Moving forward and skipping a bit, with the rise of the internet came a new freedom in social interaction that coincided with women’s lib and equality. the early Well was rife with hook ups and dating offers. Singles bars came into being. The lifestyle developed as we had the peak moment of subculture. In the late 80’s material culture bloomed, sex hit a wall with aids. Subculture became marketed as Alternative and Alternative lifestyles became marketable Everything gained a place in marketing campaigns and that was the end of identity politics. With the internet and dot com booms modern lifestyle begins as do the creative industries. You define yourself as a story to be broadcast, complete with objects and clothing to match. Your image becomes as important or more important than your resume. The second cartoon would update the first. We expect others to judge us by how we present ourselves rather than by what we actually do (work is now completely abstracted to almost become unexplainable and no one produces anything). We go into huge amounts of debt to support this descriptive system. Not to sound too crude – but where the victorian couple was trying to maintain fidelity to an object we currently buy teapots so that we can enter into the orgy of consumption and find a place to belong with our peers…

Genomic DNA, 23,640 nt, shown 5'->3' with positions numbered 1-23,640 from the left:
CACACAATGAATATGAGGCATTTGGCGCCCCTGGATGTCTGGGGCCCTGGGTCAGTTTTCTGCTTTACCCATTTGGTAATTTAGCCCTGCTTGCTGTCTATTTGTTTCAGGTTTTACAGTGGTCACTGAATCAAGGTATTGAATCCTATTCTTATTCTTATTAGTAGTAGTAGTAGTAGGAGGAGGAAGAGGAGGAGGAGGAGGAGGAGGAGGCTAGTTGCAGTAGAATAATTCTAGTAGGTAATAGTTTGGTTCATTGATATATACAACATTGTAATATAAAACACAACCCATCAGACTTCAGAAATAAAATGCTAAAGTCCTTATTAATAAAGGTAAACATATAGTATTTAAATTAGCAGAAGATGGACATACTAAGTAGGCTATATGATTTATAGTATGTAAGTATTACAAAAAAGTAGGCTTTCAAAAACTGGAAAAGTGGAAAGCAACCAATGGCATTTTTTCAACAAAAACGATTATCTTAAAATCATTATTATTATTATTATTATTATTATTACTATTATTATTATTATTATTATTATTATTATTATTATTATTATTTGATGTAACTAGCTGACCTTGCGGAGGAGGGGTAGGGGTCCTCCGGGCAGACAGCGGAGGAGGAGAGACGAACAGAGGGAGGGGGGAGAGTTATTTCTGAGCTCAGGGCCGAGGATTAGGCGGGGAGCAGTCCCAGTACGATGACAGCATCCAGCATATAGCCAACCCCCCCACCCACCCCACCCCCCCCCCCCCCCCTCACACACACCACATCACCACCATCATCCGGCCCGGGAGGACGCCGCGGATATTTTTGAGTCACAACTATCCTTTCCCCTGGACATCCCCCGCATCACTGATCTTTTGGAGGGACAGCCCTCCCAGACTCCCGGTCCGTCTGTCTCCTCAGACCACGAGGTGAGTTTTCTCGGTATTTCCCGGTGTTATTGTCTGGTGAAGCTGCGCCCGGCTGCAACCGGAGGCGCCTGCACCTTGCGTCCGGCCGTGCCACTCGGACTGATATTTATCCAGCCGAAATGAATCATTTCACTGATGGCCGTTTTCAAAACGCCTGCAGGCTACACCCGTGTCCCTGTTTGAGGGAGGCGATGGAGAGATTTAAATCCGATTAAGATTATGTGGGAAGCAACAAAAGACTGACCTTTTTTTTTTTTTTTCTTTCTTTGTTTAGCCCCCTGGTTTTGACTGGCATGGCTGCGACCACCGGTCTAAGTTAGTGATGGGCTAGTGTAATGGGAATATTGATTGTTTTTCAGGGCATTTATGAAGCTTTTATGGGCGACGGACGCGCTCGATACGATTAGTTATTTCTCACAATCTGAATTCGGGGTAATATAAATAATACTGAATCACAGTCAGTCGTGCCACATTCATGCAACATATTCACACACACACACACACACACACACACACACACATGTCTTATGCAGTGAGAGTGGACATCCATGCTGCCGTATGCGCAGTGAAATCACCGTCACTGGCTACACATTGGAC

I hope that helps.

R.

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The New City Reader: Music + Style. Edited by DJ Nron, DJ Rupture, Robert Sumrell and Andrea Ching. The New City Reader: A Newspaper of Public Space is a project created by  Kazys Varnelis, and  Joseph Grima. The New City Reader is a performance-based editorial residency designed as as part of the Last Newspaper, an exhibit running at New York’s New Museum from 6 October 2010‒9 January 2011. It will consist of one edition, published over the course of the project with a new section (Editorial, International News, Business/Economy, Politics…) produced weekly by alternating guest editorial teams within the museum’s gallery space. These sections will be available free at the New Museum and—in emulation of a practice common in the nineteenth-century American city and still popular in parts of the world today—will be posted in public throughout the city for collective reading.